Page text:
Solidarity: for all or none at all; Colonialism: still here

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Bjarne argues that while we don’t need a planned economy, we do need an economy that takes people into account and acts fairly and morally. I tend to agree, but I am not sure how this is supposed to look. I would argue that global fair trade must come along with a strong domestic safety net, or not at all, and that financial exploitation is only one aspect of a bigger problem.

Unintended consequences of fair trade

What were to happen if every developed country in the world simultaneously passed good labor laws that applied not only to workers in the country, but also to workers employed directly or indirectly by companies in that country? In other words, what if the first world would suddenly apply the same standards when it came to those it employs in the third world as it does to those employed domestically?

Like any change in a complex system, this would have all kinds of different consequences, some of them unintended. For one, this would, with 100% certainty, mean that almost all goods and services sold in the first world would become a lot more expensive to produce, and somewhat more expensive to consume. This would hurt the middle and lower class hard: they would no longer be able to afford to consume nearly as much as before, at least in the short term. In the long term, this would give companies in the first world less of a reason to employ people in the third world, meaning more people in the first world would have jobs. This would, in turn, also mean that the first world would produce more goods and services, increasing exports. So I imagine it might actually balance out eventually. (I’m trying to think like an economist here – tell me if it’s working.)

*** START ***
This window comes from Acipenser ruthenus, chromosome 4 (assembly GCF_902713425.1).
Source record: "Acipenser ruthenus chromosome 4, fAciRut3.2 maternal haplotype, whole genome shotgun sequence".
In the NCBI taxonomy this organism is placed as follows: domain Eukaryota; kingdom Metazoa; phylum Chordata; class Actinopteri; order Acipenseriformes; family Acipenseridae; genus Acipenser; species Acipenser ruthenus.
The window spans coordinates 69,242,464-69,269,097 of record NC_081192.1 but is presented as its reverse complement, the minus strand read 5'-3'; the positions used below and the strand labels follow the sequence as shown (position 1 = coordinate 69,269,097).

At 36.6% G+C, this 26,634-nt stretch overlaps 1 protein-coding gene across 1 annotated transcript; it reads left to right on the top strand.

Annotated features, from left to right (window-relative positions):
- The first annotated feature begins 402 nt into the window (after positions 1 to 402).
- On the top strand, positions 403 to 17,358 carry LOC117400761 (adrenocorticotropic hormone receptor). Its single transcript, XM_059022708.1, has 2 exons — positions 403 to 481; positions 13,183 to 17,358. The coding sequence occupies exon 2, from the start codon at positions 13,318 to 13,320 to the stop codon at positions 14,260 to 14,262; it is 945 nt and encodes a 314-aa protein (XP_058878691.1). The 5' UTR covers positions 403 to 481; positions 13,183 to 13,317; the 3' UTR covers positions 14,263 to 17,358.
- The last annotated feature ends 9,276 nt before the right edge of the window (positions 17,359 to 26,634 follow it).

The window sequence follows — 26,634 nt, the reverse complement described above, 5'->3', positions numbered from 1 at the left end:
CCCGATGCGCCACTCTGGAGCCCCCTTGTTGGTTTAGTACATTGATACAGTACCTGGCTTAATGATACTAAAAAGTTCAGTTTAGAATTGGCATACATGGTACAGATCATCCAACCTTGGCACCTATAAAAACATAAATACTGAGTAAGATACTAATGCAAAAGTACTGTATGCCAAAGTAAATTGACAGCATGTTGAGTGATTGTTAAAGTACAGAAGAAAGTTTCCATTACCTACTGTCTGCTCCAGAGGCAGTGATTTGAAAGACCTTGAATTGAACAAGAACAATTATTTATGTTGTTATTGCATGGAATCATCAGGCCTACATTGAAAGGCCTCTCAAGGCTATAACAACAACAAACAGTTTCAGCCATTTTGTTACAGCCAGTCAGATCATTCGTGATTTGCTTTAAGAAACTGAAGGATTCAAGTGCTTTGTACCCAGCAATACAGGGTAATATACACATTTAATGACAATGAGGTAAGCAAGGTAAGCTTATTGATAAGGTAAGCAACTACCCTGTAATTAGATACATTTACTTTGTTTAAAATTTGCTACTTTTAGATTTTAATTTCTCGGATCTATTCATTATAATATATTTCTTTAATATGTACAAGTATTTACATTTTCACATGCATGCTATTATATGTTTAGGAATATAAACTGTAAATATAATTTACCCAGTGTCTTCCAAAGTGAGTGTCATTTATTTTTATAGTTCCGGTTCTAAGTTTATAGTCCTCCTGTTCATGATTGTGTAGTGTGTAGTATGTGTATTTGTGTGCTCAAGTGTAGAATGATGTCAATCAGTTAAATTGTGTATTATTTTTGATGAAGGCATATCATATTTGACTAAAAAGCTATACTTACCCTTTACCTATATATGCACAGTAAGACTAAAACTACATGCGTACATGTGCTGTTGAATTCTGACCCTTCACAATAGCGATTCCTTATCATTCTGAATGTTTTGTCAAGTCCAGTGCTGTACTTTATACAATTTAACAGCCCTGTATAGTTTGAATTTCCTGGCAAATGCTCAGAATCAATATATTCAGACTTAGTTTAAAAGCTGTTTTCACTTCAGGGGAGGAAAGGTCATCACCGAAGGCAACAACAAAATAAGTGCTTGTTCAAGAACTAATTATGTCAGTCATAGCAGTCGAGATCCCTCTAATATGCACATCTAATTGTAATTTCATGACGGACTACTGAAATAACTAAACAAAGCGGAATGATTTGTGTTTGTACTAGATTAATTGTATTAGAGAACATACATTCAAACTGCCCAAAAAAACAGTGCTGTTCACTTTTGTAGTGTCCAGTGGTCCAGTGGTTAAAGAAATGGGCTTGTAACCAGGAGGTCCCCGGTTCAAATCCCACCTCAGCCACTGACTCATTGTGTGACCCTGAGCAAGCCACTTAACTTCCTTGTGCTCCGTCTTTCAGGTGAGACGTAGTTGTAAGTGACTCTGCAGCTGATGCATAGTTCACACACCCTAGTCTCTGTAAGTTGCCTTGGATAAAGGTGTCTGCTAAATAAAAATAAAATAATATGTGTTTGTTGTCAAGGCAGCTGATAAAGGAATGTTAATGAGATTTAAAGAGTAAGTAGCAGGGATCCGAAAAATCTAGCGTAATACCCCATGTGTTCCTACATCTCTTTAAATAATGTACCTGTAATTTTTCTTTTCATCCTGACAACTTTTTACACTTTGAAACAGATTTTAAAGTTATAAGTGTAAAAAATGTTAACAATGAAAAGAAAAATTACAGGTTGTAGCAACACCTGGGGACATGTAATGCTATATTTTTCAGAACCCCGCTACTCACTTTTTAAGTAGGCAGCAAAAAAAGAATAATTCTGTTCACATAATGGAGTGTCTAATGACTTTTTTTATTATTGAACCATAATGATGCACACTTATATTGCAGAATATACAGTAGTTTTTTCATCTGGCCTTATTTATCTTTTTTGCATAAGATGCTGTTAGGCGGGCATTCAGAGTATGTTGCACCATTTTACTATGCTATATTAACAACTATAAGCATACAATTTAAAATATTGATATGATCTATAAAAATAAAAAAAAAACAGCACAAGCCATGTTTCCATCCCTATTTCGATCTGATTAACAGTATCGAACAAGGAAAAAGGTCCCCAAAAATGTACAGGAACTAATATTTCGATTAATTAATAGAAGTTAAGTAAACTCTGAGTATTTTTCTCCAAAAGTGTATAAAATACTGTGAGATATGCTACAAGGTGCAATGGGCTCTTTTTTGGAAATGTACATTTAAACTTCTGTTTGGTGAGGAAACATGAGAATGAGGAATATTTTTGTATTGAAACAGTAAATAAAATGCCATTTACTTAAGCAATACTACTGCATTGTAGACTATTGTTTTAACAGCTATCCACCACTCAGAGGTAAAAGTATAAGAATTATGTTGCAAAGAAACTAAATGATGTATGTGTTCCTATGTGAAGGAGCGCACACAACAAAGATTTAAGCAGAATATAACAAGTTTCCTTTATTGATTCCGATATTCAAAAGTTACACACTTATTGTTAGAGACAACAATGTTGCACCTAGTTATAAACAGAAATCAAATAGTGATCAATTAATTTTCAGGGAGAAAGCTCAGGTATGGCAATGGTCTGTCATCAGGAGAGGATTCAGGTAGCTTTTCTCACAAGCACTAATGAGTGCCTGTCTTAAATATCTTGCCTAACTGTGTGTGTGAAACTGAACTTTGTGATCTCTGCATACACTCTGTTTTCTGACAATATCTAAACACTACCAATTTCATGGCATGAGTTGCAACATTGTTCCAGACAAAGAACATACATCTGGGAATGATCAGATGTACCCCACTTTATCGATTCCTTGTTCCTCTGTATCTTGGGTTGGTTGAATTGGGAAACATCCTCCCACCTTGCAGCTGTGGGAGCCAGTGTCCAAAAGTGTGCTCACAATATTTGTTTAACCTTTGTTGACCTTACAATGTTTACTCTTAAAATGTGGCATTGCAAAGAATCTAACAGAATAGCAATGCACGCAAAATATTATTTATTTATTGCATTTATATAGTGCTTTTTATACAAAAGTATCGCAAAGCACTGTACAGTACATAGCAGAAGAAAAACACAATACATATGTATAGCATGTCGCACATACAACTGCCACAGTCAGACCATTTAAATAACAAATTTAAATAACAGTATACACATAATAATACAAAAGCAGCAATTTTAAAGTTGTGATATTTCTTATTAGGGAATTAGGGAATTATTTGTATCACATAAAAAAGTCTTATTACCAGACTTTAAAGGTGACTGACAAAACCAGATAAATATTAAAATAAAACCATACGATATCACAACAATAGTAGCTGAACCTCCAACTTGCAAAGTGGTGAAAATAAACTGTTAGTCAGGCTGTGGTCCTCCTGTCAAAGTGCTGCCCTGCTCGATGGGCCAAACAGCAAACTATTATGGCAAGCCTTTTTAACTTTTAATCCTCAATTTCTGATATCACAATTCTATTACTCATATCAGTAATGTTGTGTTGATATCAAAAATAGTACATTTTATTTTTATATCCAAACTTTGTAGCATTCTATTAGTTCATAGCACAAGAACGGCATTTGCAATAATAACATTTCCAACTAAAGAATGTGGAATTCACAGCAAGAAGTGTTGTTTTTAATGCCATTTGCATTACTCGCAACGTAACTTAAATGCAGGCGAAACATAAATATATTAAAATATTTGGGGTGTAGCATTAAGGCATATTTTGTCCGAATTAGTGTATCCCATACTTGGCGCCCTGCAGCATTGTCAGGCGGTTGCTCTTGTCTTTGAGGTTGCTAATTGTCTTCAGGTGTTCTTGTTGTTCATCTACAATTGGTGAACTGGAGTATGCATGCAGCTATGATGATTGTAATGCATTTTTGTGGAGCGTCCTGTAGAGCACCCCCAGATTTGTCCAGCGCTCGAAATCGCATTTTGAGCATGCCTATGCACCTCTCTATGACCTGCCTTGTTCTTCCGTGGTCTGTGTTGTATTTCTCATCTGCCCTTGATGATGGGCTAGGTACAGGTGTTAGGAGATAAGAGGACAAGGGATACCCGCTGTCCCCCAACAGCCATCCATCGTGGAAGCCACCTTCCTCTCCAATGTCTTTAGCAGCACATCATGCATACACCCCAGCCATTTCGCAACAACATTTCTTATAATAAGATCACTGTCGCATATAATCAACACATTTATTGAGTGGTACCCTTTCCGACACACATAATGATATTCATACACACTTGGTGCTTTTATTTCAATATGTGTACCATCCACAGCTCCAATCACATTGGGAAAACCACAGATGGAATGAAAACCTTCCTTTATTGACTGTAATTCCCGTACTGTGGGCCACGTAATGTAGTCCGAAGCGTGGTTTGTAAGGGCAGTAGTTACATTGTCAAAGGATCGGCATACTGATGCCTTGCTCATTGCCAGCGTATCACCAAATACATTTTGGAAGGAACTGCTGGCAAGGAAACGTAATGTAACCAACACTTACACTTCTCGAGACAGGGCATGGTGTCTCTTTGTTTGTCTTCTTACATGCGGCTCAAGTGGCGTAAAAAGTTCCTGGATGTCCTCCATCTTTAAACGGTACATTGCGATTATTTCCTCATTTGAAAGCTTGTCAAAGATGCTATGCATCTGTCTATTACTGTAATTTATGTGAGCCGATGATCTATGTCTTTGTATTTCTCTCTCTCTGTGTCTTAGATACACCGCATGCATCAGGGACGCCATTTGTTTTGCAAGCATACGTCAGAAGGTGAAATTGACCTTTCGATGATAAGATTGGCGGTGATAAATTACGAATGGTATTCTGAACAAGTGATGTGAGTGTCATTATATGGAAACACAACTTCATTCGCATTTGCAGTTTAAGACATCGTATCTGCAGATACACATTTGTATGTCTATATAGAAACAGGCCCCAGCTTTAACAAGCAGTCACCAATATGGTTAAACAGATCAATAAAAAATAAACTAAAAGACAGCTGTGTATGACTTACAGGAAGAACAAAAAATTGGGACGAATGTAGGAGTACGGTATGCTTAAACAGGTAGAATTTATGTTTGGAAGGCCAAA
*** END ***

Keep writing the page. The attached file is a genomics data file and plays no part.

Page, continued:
A conclusion is simply where you stopped thinking

So in the short term, making world trade fair would harm everyone in the first world but the rich – massively. This is, of course, a bad thing. Should this be our conclusion then, that fair trade is a luxury and forcing it upon society would punish “our own” poor? No, of course not, that would be near-sighted. Rather, I think fair trade is a good argument for social solidarity and a strong safety net in the first world.

After all, there is an enormous amount of wealth in the first world. The existence of poverty is not a force of nature but an aspect of our economic system. With tools as simple as progressive taxation and a basic income guarantee, we could tweak our system to protect all individuals in society from the chaos of post-industrial life. And if we can make sure that even a large, across-the-board spike in the price of goods would not harm anybody too much, we can afford to trade fairly with the developing world.

In other words, global solidarity and domestic solidarity are interconnected. Only enforcing fair trade would harm the first-world poor in the short run. Only guaranteeing economic security in the first world would come at the continued cost of the third-world poor. In fact, presenting the two as separate could be seen as a subtle factor in why neither is terribly popular – if you really care about the basic rights and conditions of all people, why should you want to improve conditions for the poor at home but not elsewhere, or vice versa? But if we consider the two to be one package, one thing, inseparable, suddenly the parts all make sense.

Schooling the world for the wrong jobs – colonialism is alive, and kicking the third world in the face

But fair trade is not enough for the third world, either. The western corporate colonization runs much deeper than that.